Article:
With air travel seeing a slight uptick in passengers, U.S. airlines are doubling down on their safety and cleaning measures to protect against the spread of the coronavirus.
Delta Air Lines, which expects to have 33 daily flights out of Las Vegas next month, on Wednesday demonstrated the COVID-19 mitigation procedures that begin as soon as passengers walk through the doors at McCarran International Airport.
“Delta’s focus over the past several months has been in restoring our customers’ confidence in the travel experience,” said Sandy Gordon, senior vice president of airport operations for Delta. “From the curb to the baggage claim, every element of travel has been part of the focus for us.”
But Delta isn’t the only airline ramping up its safety measures, as United Airlines is set to introduce antimicrobial-spraying droids at McCarran by the end of the year.
The droids will spray an antimicrobial mist that will coat surfaces and inhibit the growth of microbes for about seven days, United announced last week.
“This long-lasting, antimicrobial spray adds an extra level of protection on our aircraft to help better protect our employees and customers,” said Toby Enqvist, United’s chief customer officer.
Airline passenger volume has been slowly inching up since the city was essentially shut down for 78 days beginning in March. McCarran saw 1 million passengers in June and 1.6 million passengers in July, the latest figures available.
Delta’s layered approach includes self-check-in kiosks at the ticketing area that are sanitized several times per day.
If a traveler needs an agent’s assistance, there are social distancing markers on the ground to ensure guests maintain safe distances while in line. Plexiglas dividers also are installed at counters, separating employees and passengers while they conduct business. And if a customer isn’t already wearing a mask, he or she will be provided one, as masks are required at McCarran.
The goal, Gordon said, is “ensuring surfaces are cleaned and disinfected. Also ensuring space is part of the efforts and you notice that through the airports and airplanes.”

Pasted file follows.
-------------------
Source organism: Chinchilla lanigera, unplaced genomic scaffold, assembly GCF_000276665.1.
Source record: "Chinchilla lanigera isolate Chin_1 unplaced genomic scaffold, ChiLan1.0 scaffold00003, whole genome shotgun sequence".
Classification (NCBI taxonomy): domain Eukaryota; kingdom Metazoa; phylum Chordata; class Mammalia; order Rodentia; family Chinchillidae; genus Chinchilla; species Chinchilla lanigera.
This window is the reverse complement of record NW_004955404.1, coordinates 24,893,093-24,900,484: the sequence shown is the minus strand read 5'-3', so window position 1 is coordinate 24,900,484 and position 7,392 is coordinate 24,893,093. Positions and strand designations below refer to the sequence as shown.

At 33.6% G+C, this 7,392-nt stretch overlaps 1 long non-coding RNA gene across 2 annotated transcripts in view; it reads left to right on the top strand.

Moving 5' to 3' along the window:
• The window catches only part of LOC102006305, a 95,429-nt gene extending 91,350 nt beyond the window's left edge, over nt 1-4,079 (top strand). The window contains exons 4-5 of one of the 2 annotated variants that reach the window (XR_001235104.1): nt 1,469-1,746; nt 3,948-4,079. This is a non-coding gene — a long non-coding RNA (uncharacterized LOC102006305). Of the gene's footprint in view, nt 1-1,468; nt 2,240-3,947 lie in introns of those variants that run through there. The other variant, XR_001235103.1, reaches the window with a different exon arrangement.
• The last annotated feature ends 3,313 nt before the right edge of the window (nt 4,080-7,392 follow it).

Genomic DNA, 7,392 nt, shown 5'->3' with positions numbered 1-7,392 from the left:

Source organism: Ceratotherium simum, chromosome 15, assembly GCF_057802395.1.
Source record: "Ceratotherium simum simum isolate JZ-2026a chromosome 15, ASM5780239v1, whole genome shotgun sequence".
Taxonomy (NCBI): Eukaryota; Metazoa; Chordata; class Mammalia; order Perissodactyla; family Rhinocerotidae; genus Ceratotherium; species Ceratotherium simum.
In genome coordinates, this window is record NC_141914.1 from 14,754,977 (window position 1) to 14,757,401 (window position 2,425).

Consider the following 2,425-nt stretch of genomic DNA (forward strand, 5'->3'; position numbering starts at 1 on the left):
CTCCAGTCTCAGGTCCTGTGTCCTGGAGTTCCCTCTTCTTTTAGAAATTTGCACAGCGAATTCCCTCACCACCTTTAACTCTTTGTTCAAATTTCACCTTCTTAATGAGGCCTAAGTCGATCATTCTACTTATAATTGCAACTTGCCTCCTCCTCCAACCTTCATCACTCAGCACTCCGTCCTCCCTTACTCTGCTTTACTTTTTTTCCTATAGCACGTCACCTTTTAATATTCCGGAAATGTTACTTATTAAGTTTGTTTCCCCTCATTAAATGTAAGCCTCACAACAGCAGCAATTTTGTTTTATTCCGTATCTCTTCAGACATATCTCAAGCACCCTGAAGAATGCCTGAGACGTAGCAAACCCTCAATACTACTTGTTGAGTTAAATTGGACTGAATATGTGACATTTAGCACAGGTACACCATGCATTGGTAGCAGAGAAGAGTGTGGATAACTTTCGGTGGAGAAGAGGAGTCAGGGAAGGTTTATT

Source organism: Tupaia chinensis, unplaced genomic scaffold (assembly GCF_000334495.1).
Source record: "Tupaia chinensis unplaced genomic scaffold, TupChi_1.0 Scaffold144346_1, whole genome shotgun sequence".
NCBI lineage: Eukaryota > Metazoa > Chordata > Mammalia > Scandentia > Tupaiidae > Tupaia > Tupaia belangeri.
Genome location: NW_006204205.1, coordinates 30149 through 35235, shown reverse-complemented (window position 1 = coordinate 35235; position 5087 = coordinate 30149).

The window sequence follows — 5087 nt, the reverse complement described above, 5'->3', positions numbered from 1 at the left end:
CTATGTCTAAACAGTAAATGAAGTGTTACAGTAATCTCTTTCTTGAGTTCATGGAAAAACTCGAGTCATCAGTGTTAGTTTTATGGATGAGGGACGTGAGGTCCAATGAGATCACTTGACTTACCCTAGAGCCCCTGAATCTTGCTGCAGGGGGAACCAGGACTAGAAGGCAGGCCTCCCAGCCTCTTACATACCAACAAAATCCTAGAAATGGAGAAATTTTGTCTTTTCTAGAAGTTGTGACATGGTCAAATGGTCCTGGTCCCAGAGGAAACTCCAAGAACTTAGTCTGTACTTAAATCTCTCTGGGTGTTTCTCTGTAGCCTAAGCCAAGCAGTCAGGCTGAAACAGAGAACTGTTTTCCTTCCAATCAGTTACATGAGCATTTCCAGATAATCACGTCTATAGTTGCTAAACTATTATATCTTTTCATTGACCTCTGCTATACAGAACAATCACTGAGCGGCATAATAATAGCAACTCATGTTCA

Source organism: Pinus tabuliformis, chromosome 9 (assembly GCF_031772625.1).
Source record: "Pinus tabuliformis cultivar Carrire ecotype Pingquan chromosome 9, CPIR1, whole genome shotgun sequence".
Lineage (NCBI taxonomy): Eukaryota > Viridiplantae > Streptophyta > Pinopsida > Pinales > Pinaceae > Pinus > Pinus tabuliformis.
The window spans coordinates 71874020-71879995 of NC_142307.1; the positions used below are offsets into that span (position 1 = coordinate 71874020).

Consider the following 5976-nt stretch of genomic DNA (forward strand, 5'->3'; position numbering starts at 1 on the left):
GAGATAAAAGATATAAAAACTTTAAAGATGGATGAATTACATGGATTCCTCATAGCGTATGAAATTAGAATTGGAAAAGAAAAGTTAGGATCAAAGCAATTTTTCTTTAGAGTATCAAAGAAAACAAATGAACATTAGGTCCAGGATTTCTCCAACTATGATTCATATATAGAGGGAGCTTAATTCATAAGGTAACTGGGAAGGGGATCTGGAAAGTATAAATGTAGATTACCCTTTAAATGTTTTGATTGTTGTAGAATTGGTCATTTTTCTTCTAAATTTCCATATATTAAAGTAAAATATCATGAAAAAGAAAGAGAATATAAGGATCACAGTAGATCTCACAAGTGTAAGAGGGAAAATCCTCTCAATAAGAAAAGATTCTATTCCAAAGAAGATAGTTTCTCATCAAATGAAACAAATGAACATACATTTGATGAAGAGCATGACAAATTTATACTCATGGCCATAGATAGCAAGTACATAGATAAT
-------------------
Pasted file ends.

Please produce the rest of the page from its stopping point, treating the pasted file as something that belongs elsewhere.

In between the ticketing area and the gate, McCarran and the Transportation Security Administration take over the safety procedures.
Signage, social distancing markers and hand sanitizing stations are located throughout McCarran’s terminals.
Once Delta passengers arrive at their departure gate, they’ll find the waiting area has every other seat blocked off to promote social distancing. The waiting areas are sprayed daily with an electrostatic disinfectant.
All passengers traveling on Delta also will be provided safety kits that include a mask and packets of hand sanitizer upon boarding their flights.
Before guests board, the plane’s cabin is disinfected with an electrostatic sprayer between each flight.
To allow for social distancing on board, Delta has committed to having the middle seat blocked off until at least January.
Gordon said most of the safety protocols being introduced will stick around and become commonplace in the future.
United’s antimicrobial spray is being tested at Chicago’s O’Hare International Airport and is expected to be rolled out to McCarran and the nearly 200 airports the airline serves by the end of the year.
“As part of our layered approach to safety, antimicrobials are an effective complement to our hospital-grade HEPA air filtration system, mandatory mask policy for customers and daily electrostatic spraying,” Enqvist said.
The spray bonds to surfaces and creates a barrier that resembles microscopic pins that puncture microbes’ cell walls and membranes upon contact.
United said it plans to apply the antimicrobial to aircraft overnight once a week. Airline staff will continue to use electrostatic spray disinfectant in aircraft cabins before the majority of United’s departures.